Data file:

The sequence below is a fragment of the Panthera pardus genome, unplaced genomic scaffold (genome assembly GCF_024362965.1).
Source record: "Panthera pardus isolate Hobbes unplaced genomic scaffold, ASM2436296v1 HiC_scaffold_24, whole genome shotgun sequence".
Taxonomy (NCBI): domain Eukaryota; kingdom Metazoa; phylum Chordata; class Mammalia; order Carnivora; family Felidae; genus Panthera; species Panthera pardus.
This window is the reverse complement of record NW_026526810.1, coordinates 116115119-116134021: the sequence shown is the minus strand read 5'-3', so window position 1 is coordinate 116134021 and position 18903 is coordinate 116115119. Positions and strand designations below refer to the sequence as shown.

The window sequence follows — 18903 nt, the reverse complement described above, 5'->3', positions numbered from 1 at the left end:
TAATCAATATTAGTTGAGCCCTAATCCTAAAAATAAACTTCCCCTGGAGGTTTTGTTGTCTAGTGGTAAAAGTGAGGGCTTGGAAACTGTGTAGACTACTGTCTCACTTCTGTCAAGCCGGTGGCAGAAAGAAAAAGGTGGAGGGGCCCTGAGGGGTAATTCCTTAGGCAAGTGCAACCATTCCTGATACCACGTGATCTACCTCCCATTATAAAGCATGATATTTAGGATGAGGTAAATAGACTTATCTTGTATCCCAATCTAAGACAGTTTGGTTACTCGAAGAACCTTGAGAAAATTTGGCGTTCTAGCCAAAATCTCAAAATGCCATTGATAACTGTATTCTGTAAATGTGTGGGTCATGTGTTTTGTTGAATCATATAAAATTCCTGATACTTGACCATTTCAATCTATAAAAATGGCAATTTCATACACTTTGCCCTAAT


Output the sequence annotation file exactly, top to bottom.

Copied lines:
The sequence below is a fragment of the Panthera pardus genome, unplaced genomic scaffold (genome assembly GCF_024362965.1).
Source record: "Panthera pardus isolate Hobbes unplaced genomic scaffold, ASM2436296v1 HiC_scaffold_24, whole genome shotgun sequence".
Taxonomy (NCBI): domain Eukaryota; kingdom Metazoa; phylum Chordata; class Mammalia; order Carnivora; family Felidae; genus Panthera; species Panthera pardus.
This window is the reverse complement of record NW_026526810.1, coordinates 116115119-116134021: the sequence shown is the minus strand read 5'-3', so window position 1 is coordinate 116134021 and position 18903 is coordinate 116115119. Positions and strand designations below refer to the sequence as shown.

The window sequence follows — 18903 nt, the reverse complement described above, 5'->3', positions numbered from 1 at the left end:
TAATCAATATTAGTTGAGCCCTAATCCTAAAAATAAACTTCCCCTGGAGGTTTTGTTGTCTAGTGGTAAAAGTGAGGGCTTGGAAACTGTGTAGACTACTGTCTCACTTCTGTCAAGCCGGTGGCAGAAAGAAAAAGGTGGAGGGGCCCTGAGGGGTAATTCCTTAGGCAAGTGCAACCATTCCTGATACCACGTGATCTACCTCCCATTATAAAGCATGATATTTAGGATGAGGTAAATAGACTTATCTTGTATCCCAATCTAAGACAGTTTGGTTACTCGAAGAACCTTGAGAAAATTTGGCGTTCTAGCCAAAATCTCAAAATGCCATTGATAACTGTATTCTGTAAATGTGTGGGTCATGTGTTTTGTTGAATCATATAAAATTCCTGATACTTGACCATTTCAATCTATAAAAATGGCAATTTCATACACTTTGCCCTAAT